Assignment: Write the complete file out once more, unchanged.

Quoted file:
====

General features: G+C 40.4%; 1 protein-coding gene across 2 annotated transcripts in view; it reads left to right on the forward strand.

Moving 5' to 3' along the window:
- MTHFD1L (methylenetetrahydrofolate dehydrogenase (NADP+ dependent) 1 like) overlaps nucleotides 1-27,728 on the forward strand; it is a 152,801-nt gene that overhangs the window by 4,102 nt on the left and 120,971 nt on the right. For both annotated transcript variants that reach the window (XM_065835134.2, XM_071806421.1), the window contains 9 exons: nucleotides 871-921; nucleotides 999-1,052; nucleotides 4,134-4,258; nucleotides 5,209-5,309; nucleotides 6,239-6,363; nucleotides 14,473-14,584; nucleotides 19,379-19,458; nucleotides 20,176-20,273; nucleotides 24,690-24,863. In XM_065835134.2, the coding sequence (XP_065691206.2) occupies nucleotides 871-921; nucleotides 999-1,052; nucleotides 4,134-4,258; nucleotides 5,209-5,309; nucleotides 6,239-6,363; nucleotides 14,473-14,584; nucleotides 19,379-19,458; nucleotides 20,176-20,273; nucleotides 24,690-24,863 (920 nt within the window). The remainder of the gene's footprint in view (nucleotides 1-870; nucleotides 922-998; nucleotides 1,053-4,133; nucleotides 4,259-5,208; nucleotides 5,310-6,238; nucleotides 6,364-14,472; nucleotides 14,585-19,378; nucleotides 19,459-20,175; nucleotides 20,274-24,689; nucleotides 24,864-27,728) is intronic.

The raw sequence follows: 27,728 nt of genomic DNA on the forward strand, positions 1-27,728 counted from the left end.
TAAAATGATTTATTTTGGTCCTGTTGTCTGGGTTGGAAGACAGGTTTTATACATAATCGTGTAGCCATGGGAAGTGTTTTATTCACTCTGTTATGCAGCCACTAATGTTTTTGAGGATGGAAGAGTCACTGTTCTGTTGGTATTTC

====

General features: G+C 40.4%; 1 protein-coding gene across 2 annotated transcripts in view; it reads left to right on the forward strand.

Moving 5' to 3' along the window:
- MTHFD1L (methylenetetrahydrofolate dehydrogenase (NADP+ dependent) 1 like) overlaps nucleotides 1-27,728 on the forward strand; it is a 152,801-nt gene that overhangs the window by 4,102 nt on the left and 120,971 nt on the right. For both annotated transcript variants that reach the window (XM_065835134.2, XM_071806421.1), the window contains 9 exons: nucleotides 871-921; nucleotides 999-1,052; nucleotides 4,134-4,258; nucleotides 5,209-5,309; nucleotides 6,239-6,363; nucleotides 14,473-14,584; nucleotides 19,379-19,458; nucleotides 20,176-20,273; nucleotides 24,690-24,863. In XM_065835134.2, the coding sequence (XP_065691206.2) occupies nucleotides 871-921; nucleotides 999-1,052; nucleotides 4,134-4,258; nucleotides 5,209-5,309; nucleotides 6,239-6,363; nucleotides 14,473-14,584; nucleotides 19,379-19,458; nucleotides 20,176-20,273; nucleotides 24,690-24,863 (920 nt within the window). The remainder of the gene's footprint in view (nucleotides 1-870; nucleotides 922-998; nucleotides 1,053-4,133; nucleotides 4,259-5,208; nucleotides 5,310-6,238; nucleotides 6,364-14,472; nucleotides 14,585-19,378; nucleotides 19,459-20,175; nucleotides 20,274-24,689; nucleotides 24,864-27,728) is intronic.

The raw sequence follows: 27,728 nt of genomic DNA on the forward strand, positions 1-27,728 counted from the left end.
TAAAATGATTTATTTTGGTCCTGTTGTCTGGGTTGGAAGACAGGTTTTATACATAATCGTGTAGCCATGGGAAGTGTTTTATTCACTCTGTTATGCAGCCACTAATGTTTTTGAGGATGGAAGAGTCACTGTTCTGTTGGTATTTC